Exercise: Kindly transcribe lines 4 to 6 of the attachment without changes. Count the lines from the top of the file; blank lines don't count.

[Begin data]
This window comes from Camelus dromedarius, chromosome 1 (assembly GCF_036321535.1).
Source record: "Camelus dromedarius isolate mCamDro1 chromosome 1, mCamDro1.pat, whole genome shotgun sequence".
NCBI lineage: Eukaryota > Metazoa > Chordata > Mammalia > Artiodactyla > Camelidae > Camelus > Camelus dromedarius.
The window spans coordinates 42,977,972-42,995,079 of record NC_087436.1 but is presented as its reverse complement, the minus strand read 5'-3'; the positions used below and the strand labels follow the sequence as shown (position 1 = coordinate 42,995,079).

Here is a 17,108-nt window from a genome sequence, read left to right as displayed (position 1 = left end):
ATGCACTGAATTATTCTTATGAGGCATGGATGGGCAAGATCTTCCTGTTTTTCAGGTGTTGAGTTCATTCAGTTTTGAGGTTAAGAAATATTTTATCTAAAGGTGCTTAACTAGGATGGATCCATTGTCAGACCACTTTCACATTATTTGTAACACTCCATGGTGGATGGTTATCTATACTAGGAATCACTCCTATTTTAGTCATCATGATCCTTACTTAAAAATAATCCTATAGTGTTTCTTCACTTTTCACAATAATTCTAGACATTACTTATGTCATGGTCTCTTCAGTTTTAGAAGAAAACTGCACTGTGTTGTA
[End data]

The window spans coordinates 42,977,972-42,995,079 of record NC_087436.1 but is presented as its reverse complement, the minus strand read 5'-3'; the positions used below and the strand labels follow the sequence as shown (position 1 = coordinate 42,995,079).

Here is a 17,108-nt window from a genome sequence, read left to right as displayed (position 1 = left end):
ATGCACTGAATTATTCTTATGAGGCATGGATGGGCAAGATCTTCCTGTTTTTCAGGTGTTGAGTTCATTCAGTTTTGAGGTTAAGAAATATTTTATCTAAAGGTGCTTAACTAGGATGGATCCATTGTCAGACCACTTTCACATTATTTGTAACACTCCATGGTGGATGGTTATCTATACTAGGAATCACTCCTATTTTAGTCATCATGATCCTTACTTAAAAATAATCCTATAGTGTTTCTTCACTTTTCACAATAATTCTAGACATTACTTATGTCATGGTCTCTTCAGTTTTAGAAGAAAACTGCACTGTGTTGTA